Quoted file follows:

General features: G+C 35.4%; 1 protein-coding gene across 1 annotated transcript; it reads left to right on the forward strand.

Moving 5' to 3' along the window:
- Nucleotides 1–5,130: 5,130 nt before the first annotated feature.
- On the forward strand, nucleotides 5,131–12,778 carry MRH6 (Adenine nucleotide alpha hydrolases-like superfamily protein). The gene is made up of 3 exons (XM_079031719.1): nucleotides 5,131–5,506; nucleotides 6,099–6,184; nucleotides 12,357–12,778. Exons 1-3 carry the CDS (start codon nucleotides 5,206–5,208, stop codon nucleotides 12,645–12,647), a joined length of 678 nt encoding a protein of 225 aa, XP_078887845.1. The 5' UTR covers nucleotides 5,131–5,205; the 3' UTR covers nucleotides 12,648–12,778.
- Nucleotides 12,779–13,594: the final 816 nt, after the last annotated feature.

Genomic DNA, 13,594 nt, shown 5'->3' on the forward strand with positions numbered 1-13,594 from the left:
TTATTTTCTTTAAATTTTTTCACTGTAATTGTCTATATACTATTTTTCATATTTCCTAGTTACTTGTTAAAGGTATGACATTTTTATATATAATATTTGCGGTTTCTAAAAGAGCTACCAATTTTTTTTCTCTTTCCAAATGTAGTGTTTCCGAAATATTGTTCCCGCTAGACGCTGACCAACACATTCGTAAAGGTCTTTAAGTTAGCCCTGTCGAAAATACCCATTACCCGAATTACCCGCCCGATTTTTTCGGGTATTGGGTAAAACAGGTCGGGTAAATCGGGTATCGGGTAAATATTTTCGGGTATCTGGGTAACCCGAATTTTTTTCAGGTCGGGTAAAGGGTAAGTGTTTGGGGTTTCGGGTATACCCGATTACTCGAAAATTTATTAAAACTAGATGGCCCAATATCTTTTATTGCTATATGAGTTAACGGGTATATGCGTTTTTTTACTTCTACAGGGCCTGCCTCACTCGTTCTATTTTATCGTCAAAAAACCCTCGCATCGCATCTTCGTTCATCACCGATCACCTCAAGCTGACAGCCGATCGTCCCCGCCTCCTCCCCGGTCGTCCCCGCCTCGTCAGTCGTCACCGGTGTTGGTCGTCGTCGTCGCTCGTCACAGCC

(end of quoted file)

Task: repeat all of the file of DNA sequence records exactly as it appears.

General features: G+C 35.4%; 1 protein-coding gene across 1 annotated transcript; it reads left to right on the forward strand.

Moving 5' to 3' along the window:
- Nucleotides 1–5,130: 5,130 nt before the first annotated feature.
- On the forward strand, nucleotides 5,131–12,778 carry MRH6 (Adenine nucleotide alpha hydrolases-like superfamily protein). The gene is made up of 3 exons (XM_079031719.1): nucleotides 5,131–5,506; nucleotides 6,099–6,184; nucleotides 12,357–12,778. Exons 1-3 carry the CDS (start codon nucleotides 5,206–5,208, stop codon nucleotides 12,645–12,647), a joined length of 678 nt encoding a protein of 225 aa, XP_078887845.1. The 5' UTR covers nucleotides 5,131–5,205; the 3' UTR covers nucleotides 12,648–12,778.
- Nucleotides 12,779–13,594: the final 816 nt, after the last annotated feature.

Genomic DNA, 13,594 nt, shown 5'->3' on the forward strand with positions numbered 1-13,594 from the left:
TTATTTTCTTTAAATTTTTTCACTGTAATTGTCTATATACTATTTTTCATATTTCCTAGTTACTTGTTAAAGGTATGACATTTTTATATATAATATTTGCGGTTTCTAAAAGAGCTACCAATTTTTTTTCTCTTTCCAAATGTAGTGTTTCCGAAATATTGTTCCCGCTAGACGCTGACCAACACATTCGTAAAGGTCTTTAAGTTAGCCCTGTCGAAAATACCCATTACCCGAATTACCCGCCCGATTTTTTCGGGTATTGGGTAAAACAGGTCGGGTAAATCGGGTATCGGGTAAATATTTTCGGGTATCTGGGTAACCCGAATTTTTTTCAGGTCGGGTAAAGGGTAAGTGTTTGGGGTTTCGGGTATACCCGATTACTCGAAAATTTATTAAAACTAGATGGCCCAATATCTTTTATTGCTATATGAGTTAACGGGTATATGCGTTTTTTTACTTCTACAGGGCCTGCCTCACTCGTTCTATTTTATCGTCAAAAAACCCTCGCATCGCATCTTCGTTCATCACCGATCACCTCAAGCTGACAGCCGATCGTCCCCGCCTCCTCCCCGGTCGTCCCCGCCTCGTCAGTCGTCACCGGTGTTGGTCGTCGTCGTCGCTCGTCACAGCC